TV Review

This TV review first appeared in the Andersonstown News

All sorts of strange stuff happens to your TV viewing habits during lockdown. These days, when house-imprisonment becomes a bit heavy, I head to SKY ONE and watch The Simpsons.

SKY ONE offers  a double and sometimes a treble dose of them, one after the other. The Simpsons has been going since the late 1980s and they’ve broadcast just a bit short of 700 episodes. What I love about it is similar to a thing I love about another family – The Sopranos : they toss in references so fast, you’ll miss them if you’re not hyper-alert.

Last week’s episode was based on the power of TV advertising. “Honouring America’s advertisements world” as Marge puts it, the family pile into the car and visit an advertised spare-ribs restaurant.  But what’s this? The good ol’ cowboy guy from the advertisement is really Sideshow Bob in disguise!

In no time Sideshow Bob has the family tied up and he’s speechifying about how he’s going to kill them. “Just skip all the boring stuff you delivered the last time you didn’t kill us” Bart tells him. Sideshow Bob quotes Shakespeare’s Macbeth  and Lisa corrects him: “That should be ‘If it were done’ – Act I, Scene 7, Macbeth”. “It’s ‘hoist with  his own petard’, not ‘by’”.

Sideshow Bob, instead of killing the Simpsons, is killed himself (that’s the ‘Hoist with his own petard’ reference) and at his funeral service Krusty the Clown sings a Krusty version of ‘Candle in the Wind’ while playing the piano. Remind you of anyone?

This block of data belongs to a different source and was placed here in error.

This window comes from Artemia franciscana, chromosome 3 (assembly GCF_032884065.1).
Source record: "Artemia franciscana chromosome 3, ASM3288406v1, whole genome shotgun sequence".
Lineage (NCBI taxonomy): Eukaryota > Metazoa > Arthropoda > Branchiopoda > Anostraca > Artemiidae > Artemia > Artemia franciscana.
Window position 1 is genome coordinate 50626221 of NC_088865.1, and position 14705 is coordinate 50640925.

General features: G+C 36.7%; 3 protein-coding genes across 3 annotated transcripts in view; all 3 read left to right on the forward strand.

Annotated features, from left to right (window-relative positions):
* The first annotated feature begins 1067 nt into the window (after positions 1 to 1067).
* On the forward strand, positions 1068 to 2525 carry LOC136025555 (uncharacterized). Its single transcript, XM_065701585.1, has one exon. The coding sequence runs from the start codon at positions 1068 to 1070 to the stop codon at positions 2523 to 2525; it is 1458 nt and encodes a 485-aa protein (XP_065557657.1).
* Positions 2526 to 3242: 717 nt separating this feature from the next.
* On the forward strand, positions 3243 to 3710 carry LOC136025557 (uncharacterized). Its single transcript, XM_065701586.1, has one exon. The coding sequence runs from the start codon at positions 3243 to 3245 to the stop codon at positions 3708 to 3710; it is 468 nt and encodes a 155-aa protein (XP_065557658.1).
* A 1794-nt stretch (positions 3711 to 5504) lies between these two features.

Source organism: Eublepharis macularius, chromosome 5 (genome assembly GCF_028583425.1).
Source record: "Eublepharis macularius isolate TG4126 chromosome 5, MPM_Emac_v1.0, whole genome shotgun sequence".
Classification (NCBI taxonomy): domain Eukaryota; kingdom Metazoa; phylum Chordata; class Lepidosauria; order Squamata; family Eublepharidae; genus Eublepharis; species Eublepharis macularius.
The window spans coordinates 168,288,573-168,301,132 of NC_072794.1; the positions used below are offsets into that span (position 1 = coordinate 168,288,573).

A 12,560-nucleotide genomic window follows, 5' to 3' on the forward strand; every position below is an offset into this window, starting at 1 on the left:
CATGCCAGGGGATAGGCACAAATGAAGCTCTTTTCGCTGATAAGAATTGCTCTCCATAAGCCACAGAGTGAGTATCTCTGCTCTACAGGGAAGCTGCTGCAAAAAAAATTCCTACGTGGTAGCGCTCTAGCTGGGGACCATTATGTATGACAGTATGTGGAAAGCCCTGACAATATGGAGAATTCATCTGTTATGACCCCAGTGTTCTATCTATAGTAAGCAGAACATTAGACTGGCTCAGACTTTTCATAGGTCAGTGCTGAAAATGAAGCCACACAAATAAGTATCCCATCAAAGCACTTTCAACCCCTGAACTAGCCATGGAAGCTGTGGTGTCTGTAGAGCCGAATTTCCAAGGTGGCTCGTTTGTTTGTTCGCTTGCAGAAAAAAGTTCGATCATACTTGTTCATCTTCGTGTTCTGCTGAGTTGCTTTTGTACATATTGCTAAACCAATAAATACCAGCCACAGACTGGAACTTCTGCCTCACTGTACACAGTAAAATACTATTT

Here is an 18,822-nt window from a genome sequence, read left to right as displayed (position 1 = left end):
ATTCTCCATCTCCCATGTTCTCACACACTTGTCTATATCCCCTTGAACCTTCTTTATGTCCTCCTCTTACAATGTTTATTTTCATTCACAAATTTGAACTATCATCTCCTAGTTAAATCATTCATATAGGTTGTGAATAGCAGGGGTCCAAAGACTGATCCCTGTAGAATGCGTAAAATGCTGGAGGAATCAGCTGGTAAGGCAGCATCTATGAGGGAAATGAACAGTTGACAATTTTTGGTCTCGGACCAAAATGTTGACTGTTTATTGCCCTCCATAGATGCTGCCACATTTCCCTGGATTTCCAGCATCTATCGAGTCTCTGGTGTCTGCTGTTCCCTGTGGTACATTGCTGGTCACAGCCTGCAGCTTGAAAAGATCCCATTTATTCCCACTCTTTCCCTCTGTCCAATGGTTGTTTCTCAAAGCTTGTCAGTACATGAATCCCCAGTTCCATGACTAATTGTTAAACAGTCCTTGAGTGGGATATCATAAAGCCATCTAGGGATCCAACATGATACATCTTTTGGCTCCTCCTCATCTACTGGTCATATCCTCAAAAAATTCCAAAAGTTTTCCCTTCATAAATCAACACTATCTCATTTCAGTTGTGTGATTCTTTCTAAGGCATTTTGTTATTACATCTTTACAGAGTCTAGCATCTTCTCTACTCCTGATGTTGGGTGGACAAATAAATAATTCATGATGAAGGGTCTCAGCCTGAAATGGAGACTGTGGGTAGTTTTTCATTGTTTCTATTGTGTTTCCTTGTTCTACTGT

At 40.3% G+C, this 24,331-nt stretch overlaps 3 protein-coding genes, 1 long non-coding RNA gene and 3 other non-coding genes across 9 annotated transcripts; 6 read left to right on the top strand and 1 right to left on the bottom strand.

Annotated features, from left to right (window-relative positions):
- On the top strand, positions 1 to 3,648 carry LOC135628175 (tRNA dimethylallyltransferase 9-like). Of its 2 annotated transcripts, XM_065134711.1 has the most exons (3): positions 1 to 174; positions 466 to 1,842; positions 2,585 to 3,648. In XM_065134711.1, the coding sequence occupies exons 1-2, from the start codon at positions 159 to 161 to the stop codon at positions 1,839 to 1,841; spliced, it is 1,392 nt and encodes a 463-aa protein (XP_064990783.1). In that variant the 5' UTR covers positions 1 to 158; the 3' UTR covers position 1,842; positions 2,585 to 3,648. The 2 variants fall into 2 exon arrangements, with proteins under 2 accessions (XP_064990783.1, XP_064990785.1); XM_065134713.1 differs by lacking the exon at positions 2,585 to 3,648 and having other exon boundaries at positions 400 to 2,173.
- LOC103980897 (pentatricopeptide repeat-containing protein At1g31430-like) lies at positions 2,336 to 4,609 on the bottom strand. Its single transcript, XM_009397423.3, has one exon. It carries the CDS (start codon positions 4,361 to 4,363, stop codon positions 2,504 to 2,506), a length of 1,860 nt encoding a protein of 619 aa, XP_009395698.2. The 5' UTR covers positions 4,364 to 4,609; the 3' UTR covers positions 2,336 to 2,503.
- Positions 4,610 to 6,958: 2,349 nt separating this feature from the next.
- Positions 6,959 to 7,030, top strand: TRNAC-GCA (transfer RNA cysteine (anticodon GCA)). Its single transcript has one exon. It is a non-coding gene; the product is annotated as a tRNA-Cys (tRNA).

Bart is accused of having killed Sideshow Bob, with local newspaper headline “Boy Shames Region”. Not that Bart is repentant: “I hope he’s in hell eating barfburgers!” Later, he softens as he stands beside Sideshow Bob’s coffin “I just wanted you to go to jail and get beat up a lot”  he tells the recently deceased.

Outside the undertaker’s place  there’s a sign: “Same low prices – even for fatties!”  Eventually Bart works out that Sideshow Bob is only feigning death, because the coffin has a huge L-shape at one end for his big feet.

I haven’t even mentioned that Homer works in a nuclear plant,  Marge has a giant beehive of blue hair, that Bart is on first-name terms with his father who regularly grabs him by the throat, and that Lisa plays a mean saxophone. Or that Marge has two unmarried sisters who visit occasionally and glower at Homer.

It’s irreverent, it’s pacey, it’s loaded with one-liners, it’s as if the script-writers knew we’d need this chaotic world where everybody is yellow and where plots that start with reality spin off into glorious, hilarious swipes at so many of our sacred cows. In fact, it’s so clever and cutting, some American parents won’t let their kids watch it.

I defy you to watch it and not whoop with delight at least seventeen  times.

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